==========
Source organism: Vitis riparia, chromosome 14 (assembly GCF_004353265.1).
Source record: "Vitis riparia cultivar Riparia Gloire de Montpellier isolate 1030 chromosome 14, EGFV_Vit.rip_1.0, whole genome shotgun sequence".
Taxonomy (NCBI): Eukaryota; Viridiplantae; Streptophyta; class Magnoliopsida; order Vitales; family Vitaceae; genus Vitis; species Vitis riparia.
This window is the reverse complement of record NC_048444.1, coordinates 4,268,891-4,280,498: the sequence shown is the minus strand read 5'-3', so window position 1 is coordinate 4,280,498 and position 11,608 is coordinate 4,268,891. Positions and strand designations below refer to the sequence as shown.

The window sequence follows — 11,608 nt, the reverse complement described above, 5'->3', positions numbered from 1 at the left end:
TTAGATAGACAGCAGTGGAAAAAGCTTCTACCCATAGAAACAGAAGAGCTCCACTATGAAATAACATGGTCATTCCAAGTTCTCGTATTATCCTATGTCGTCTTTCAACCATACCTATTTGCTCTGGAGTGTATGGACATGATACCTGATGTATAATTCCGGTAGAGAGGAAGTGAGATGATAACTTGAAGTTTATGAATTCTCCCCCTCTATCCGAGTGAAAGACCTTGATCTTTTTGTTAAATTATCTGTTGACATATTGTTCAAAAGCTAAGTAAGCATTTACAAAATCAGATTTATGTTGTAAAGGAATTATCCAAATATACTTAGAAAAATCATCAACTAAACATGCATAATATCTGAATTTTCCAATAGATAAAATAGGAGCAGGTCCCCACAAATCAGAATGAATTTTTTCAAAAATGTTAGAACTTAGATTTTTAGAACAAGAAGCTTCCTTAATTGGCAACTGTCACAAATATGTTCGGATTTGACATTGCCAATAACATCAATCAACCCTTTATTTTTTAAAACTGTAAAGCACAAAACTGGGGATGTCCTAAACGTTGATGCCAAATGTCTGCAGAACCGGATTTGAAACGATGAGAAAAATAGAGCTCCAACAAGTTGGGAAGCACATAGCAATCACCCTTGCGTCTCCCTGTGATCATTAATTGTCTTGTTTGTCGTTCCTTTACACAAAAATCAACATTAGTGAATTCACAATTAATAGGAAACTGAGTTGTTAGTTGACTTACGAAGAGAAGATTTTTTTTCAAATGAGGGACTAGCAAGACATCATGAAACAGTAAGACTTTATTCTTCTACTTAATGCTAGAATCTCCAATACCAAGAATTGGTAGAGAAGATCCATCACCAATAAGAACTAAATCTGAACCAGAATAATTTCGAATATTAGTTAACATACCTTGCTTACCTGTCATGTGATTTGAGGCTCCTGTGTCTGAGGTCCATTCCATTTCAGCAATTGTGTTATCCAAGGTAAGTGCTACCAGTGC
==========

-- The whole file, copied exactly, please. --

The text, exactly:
Source organism: Vitis riparia, chromosome 14 (assembly GCF_004353265.1).
Source record: "Vitis riparia cultivar Riparia Gloire de Montpellier isolate 1030 chromosome 14, EGFV_Vit.rip_1.0, whole genome shotgun sequence".
Taxonomy (NCBI): Eukaryota; Viridiplantae; Streptophyta; class Magnoliopsida; order Vitales; family Vitaceae; genus Vitis; species Vitis riparia.
This window is the reverse complement of record NC_048444.1, coordinates 4,268,891-4,280,498: the sequence shown is the minus strand read 5'-3', so window position 1 is coordinate 4,280,498 and position 11,608 is coordinate 4,268,891. Positions and strand designations below refer to the sequence as shown.

The window sequence follows — 11,608 nt, the reverse complement described above, 5'->3', positions numbered from 1 at the left end:
TTAGATAGACAGCAGTGGAAAAAGCTTCTACCCATAGAAACAGAAGAGCTCCACTATGAAATAACATGGTCATTCCAAGTTCTCGTATTATCCTATGTCGTCTTTCAACCATACCTATTTGCTCTGGAGTGTATGGACATGATACCTGATGTATAATTCCGGTAGAGAGGAAGTGAGATGATAACTTGAAGTTTATGAATTCTCCCCCTCTATCCGAGTGAAAGACCTTGATCTTTTTGTTAAATTATCTGTTGACATATTGTTCAAAAGCTAAGTAAGCATTTACAAAATCAGATTTATGTTGTAAAGGAATTATCCAAATATACTTAGAAAAATCATCAACTAAACATGCATAATATCTGAATTTTCCAATAGATAAAATAGGAGCAGGTCCCCACAAATCAGAATGAATTTTTTCAAAAATGTTAGAACTTAGATTTTTAGAACAAGAAGCTTCCTTAATTGGCAACTGTCACAAATATGTTCGGATTTGACATTGCCAATAACATCAATCAACCCTTTATTTTTTAAAACTGTAAAGCACAAAACTGGGGATGTCCTAAACGTTGATGCCAAATGTCTGCAGAACCGGATTTGAAACGATGAGAAAAATAGAGCTCCAACAAGTTGGGAAGCACATAGCAATCACCCTTGCGTCTCCCTGTGATCATTAATTGTCTTGTTTGTCGTTCCTTTACACAAAAATCAACATTAGTGAATTCACAATTAATAGGAAACTGAGTTGTTAGTTGACTTACGAAGAGAAGATTTTTTTTCAAATGAGGGACTAGCAAGACATCATGAAACAGTAAGACTTTATTCTTCTACTTAATGCTAGAATCTCCAATACCAAGAATTGGTAGAGAAGATCCATCACCAATAAGAACTAAATCTGAACCAGAATAATTTCGAATATTAGTTAACATACCTTGCTTACCTGTCATGTGATTTGAGGCTCCTGTGTCTGAGGTCCATTCCATTTCAGCAATTGTGTTATCCAAGGTAAGTGCTACCAGTGC